A house, Real Estate Mechanics Lien

As of January 1, 2016, the state of Illinois will join the ranks of numerous states in the nation that permit the substitution of an eligible surety bond in place of real estate property as security for money owed to contractors who claim mechanics liens. On July 29, 2015, Illinois Governor Bruce Rauner signed House Bill 2635 to amend the Illinois Mechanics Lien Act. The new law states that a person with interest in the property can file a petition to substitute an eligible bond in lieu of property that is held as security for a mechanics lien, and may do so anytime prior to five months after a mechanics lien foreclosure action complaint or counterclaim is filed.

Section 38.1(a) outlines the broad universe of interested parties who may file a petition to replace a mechanics lien with an eligible bond. Interested parties include, but may not be limited to:

  • The owner of record
  • A secured lender
  • A former owner with liability for payment of the claim
  • A homeowners Association
  • Another lien claimant
  • A lessee

Eligibility of Surety Bonds to Replace Mechanics Liens

To complicate matters further, Section 38.1(a) also defines the criteria that a bond must meet in order to become eligible to replace a mechanics lien. In order to be eligible in the state of Illinois, a bond must:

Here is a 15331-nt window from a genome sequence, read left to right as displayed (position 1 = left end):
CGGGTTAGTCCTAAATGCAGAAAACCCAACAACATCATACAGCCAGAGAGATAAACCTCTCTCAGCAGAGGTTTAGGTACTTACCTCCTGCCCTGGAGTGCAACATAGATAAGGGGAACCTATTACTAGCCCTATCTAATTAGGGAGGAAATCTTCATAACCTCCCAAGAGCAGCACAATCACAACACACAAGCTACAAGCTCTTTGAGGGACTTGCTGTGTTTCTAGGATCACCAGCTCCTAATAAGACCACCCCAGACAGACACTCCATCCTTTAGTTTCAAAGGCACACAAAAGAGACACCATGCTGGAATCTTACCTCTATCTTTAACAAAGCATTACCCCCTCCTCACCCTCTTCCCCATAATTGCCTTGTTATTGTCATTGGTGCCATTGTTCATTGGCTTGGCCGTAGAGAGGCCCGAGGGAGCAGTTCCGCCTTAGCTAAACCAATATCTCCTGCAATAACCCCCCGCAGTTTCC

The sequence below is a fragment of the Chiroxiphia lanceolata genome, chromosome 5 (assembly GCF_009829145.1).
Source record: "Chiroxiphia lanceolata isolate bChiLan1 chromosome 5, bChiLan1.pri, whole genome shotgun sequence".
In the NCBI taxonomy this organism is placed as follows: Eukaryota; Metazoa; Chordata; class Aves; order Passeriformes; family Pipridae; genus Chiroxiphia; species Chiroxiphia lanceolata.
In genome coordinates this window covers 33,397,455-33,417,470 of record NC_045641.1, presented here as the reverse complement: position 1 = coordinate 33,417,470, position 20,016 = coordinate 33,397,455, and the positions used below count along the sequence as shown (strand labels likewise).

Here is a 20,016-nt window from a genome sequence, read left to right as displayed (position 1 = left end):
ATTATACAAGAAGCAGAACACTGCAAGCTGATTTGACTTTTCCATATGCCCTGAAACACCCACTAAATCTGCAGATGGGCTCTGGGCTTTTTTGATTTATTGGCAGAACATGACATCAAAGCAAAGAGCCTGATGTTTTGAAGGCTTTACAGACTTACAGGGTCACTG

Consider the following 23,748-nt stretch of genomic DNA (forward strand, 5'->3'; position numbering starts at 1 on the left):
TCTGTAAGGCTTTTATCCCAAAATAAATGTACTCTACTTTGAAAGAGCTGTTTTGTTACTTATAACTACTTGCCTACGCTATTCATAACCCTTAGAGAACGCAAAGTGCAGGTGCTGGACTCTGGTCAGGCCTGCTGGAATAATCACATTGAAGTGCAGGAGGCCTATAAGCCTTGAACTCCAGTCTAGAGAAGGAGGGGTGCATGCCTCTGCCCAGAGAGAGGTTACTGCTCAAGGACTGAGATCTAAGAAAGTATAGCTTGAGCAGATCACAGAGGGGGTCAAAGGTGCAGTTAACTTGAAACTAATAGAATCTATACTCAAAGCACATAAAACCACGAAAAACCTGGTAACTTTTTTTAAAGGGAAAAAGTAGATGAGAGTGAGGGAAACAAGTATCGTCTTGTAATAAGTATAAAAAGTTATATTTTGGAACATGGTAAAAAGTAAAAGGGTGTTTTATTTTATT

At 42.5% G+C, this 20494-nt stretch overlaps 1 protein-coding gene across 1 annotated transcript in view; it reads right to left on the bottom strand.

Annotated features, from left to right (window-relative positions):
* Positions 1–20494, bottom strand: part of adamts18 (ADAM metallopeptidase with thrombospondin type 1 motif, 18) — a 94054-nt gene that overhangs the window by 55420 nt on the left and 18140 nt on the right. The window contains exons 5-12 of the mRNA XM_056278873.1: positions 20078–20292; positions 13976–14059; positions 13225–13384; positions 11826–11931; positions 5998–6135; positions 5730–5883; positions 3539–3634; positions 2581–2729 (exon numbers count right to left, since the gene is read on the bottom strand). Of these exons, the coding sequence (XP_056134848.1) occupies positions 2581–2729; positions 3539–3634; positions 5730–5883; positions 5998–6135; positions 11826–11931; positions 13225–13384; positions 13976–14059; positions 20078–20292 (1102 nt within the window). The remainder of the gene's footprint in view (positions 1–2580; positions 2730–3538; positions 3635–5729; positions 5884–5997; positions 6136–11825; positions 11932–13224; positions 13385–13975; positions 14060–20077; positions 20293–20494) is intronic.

• Be issued by an A-rated surety company and equal an amount of at least 175% of the lien claim
  • Clearly state that any judgement based on the lien claim that is in favor of the lien claimant constitutes a judgement against the principal and surety of the bond for the amount due. This includes appropriate attorney’s fees and interest up to the amount of the bond.
  • Be payable within 14 days after a final, non-appealable judgement is made.

Considerations Regarding Bonding Over

Although bonding over a mechanics lien can be advantageous for property owners and other interested parties to clear a title, the consequences of bonding over should be considered.

  • The law imposes prevailing party attorney fees be paid by the non-prevailing party.
  • The party invoking Section 38.1 could personally become liable for the amount due, even if no prior liability existed.
  • The contractor risks becoming personally liable to lower-tier liens for the amount of the liens including attorney fees and interest.